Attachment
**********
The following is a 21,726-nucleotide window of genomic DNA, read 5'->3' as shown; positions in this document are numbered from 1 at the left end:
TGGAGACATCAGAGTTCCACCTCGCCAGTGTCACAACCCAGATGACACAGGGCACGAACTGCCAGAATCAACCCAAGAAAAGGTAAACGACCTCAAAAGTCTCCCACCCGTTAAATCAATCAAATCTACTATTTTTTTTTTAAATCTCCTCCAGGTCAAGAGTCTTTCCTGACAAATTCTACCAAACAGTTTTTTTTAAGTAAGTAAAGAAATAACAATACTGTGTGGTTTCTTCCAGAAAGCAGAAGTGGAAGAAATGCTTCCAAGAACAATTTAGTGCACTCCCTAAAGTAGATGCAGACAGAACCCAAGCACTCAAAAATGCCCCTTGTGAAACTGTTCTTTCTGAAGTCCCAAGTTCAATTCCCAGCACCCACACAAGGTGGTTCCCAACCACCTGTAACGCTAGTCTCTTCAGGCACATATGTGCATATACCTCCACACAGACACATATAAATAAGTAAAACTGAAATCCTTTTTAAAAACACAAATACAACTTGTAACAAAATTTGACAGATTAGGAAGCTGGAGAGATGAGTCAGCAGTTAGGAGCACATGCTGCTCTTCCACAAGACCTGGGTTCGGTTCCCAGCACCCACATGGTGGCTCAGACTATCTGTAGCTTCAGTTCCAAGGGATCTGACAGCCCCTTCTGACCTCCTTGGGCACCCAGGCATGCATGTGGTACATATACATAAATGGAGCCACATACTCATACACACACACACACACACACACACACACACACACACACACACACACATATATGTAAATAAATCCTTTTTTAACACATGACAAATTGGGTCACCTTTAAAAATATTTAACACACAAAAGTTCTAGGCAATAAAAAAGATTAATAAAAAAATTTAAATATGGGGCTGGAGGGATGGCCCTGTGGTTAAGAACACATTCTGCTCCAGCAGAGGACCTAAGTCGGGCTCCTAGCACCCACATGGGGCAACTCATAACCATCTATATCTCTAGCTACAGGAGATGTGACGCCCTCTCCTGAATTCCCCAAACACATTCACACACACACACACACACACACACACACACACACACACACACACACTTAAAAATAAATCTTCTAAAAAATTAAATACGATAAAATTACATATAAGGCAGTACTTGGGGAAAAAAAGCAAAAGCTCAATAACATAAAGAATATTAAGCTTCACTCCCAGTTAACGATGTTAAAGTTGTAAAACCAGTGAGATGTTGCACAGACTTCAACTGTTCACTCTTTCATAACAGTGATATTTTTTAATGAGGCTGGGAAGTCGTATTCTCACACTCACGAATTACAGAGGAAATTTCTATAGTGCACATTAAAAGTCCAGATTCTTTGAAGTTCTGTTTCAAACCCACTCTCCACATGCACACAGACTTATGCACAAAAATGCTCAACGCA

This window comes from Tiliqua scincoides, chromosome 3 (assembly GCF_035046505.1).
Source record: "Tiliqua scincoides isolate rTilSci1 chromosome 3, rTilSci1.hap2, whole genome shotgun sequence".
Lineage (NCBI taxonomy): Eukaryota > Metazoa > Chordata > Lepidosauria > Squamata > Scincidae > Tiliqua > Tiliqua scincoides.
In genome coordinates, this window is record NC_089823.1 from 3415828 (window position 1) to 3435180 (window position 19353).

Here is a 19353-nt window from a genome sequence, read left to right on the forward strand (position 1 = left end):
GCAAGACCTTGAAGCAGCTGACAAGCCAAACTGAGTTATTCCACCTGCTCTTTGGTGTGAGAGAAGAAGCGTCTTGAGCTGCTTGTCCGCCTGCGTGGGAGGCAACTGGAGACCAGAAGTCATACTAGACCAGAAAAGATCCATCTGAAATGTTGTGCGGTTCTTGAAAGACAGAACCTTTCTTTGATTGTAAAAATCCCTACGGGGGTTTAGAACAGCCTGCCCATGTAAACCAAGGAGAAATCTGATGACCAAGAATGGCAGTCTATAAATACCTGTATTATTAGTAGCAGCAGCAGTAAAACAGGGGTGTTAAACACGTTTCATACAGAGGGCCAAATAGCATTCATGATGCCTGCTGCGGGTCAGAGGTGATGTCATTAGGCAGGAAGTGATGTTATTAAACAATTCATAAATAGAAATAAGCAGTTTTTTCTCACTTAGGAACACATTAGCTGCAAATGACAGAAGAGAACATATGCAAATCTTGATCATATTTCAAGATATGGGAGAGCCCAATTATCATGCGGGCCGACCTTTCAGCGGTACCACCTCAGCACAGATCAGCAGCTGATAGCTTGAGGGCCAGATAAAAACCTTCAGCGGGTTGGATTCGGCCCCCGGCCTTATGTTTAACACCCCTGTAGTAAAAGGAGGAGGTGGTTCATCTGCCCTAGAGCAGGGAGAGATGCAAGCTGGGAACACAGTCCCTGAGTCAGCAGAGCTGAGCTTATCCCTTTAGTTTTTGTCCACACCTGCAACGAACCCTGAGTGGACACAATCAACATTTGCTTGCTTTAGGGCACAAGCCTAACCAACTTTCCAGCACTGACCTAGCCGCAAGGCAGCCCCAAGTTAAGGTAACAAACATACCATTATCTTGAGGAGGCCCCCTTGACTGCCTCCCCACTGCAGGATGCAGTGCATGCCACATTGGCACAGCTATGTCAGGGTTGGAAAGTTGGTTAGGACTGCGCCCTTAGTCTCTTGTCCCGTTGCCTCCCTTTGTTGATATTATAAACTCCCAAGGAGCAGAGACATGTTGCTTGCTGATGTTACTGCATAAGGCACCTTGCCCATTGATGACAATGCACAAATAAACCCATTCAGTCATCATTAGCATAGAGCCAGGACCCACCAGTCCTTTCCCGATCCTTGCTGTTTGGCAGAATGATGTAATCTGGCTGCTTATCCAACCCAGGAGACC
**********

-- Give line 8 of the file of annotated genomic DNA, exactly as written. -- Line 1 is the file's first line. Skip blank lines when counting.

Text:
GCAAGACCTTGAAGCAGCTGACAAGCCAAACTGAGTTATTCCACCTGCTCTTTGGTGTGAGAGAAGAAGCGTCTTGAGCTGCTTGTCCGCCTGCGTGGGAGGCAACTGGAGACCAGAAGTCATACTAGACCAGAAAAGATCCATCTGAAATGTTGTGCGGTTCTTGAAAGACAGAACCTTTCTTTGATTGTAAAAATCCCTACGGGGGTTTAGAACAGCCTGCCCATGTAAACCAAGGAGAAATCTGATGACCAAGAATGGCAGTCTATAAATACCTGTATTATTAGTAGCAGCAGCAGTAAAACAGGGGTGTTAAACACGTTTCATACAGAGGGCCAAATAGCATTCATGATGCCTGCTGCGGGTCAGAGGTGATGTCATTAGGCAGGAAGTGATGTTATTAAACAATTCATAAATAGAAATAAGCAGTTTTTTCTCACTTAGGAACACATTAGCTGCAAATGACAGAAGAGAACATATGCAAATCTTGATCATATTTCAAGATATGGGAGAGCCCAATTATCATGCGGGCCGACCTTTCAGCGGTACCACCTCAGCACAGATCAGCAGCTGATAGCTTGAGGGCCAGATAAAAACCTTCAGCGGGTTGGATTCGGCCCCCGGCCTTATGTTTAACACCCCTGTAGTAAAAGGAGGAGGTGGTTCATCTGCCCTAGAGCAGGGAGAGATGCAAGCTGGGAACACAGTCCCTGAGTCAGCAGAGCTGAGCTTATCCCTTTAGTTTTTGTCCACACCTGCAACGAACCCTGAGTGGACACAATCAACATTTGCTTGCTTTAGGGCACAAGCCTAACCAACTTTCCAGCACTGACCTAGCCGCAAGGCAGCCCCAAGTTAAGGTAACAAACATACCATTATCTTGAGGAGGCCCCCTTGACTGCCTCCCCACTGCAGGATGCAGTGCATGCCACATTGGCACAGCTATGTCAGGGTTGGAAAGTTGGTTAGGACTGCGCCCTTAGTCTCTTGTCCCGTTGCCTCCCTTTGTTGATATTATAAACTCCCAAGGAGCAGAGACATGTTGCTTGCTGATGTTACTGCATAAGGCACCTTGCCCATTGATGACAATGCACAAATAAACCCATTCAGTCATCATTAGCATAGAGCCAGGACCCACCAGTCCTTTCCCGATCCTTGCTGTTTGGCAGAATGATGTAATCTGGCTGCTTATCCAACCCAGGAGACC